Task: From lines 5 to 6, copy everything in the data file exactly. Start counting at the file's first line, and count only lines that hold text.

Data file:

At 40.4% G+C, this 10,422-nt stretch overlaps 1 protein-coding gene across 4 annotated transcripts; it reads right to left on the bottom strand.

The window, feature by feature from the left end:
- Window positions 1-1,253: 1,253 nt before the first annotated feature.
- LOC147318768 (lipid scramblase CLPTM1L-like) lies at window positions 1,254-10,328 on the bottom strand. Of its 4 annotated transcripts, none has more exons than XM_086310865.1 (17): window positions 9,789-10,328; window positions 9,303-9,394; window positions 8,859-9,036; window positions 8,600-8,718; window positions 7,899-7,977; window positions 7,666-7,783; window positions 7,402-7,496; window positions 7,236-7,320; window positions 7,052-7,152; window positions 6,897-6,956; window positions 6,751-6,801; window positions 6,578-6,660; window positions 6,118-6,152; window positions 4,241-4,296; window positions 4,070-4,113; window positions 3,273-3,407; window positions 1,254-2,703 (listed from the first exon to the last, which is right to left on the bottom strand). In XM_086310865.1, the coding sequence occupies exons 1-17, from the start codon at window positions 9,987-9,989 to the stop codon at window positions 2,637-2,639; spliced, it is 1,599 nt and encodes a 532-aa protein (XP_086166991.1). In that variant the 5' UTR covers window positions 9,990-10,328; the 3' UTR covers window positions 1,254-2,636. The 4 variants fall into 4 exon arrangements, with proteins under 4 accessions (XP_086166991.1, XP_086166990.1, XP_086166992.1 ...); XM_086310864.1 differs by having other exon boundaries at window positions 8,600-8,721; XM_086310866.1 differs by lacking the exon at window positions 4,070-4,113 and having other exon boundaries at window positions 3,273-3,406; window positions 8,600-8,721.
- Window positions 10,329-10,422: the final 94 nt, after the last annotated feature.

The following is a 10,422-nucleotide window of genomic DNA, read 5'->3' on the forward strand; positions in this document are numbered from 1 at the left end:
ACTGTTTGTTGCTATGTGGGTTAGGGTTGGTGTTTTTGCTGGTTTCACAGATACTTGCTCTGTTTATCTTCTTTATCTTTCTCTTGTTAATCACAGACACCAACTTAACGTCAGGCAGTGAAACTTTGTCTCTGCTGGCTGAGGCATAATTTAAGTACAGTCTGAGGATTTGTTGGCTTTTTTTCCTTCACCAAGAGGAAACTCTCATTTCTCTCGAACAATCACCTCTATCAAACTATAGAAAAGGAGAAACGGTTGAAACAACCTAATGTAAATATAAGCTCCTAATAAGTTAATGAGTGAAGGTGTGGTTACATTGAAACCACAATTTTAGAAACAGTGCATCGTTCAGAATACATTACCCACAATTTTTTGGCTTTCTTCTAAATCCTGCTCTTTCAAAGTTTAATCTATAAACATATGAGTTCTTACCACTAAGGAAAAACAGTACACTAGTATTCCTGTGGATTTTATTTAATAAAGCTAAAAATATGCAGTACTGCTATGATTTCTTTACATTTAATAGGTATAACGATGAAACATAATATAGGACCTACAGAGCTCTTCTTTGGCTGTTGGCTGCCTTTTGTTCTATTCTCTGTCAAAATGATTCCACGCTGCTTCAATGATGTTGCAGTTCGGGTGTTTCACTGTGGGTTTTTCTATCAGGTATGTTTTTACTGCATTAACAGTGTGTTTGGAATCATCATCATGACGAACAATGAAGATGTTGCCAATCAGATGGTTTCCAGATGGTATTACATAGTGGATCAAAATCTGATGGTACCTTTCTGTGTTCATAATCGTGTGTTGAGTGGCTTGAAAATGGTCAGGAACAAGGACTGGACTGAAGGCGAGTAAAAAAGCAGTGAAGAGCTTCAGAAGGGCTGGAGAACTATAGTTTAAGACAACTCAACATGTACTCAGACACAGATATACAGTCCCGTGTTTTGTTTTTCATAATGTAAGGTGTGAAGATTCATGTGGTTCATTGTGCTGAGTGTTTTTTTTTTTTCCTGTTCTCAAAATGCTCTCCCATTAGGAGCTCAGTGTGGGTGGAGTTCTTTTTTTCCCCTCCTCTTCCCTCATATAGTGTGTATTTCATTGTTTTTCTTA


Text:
- Window positions 10,329-10,422: the final 94 nt, after the last annotated feature.

The following is a 10,422-nucleotide window of genomic DNA, read 5'->3' on the forward strand; positions in this document are numbered from 1 at the left end: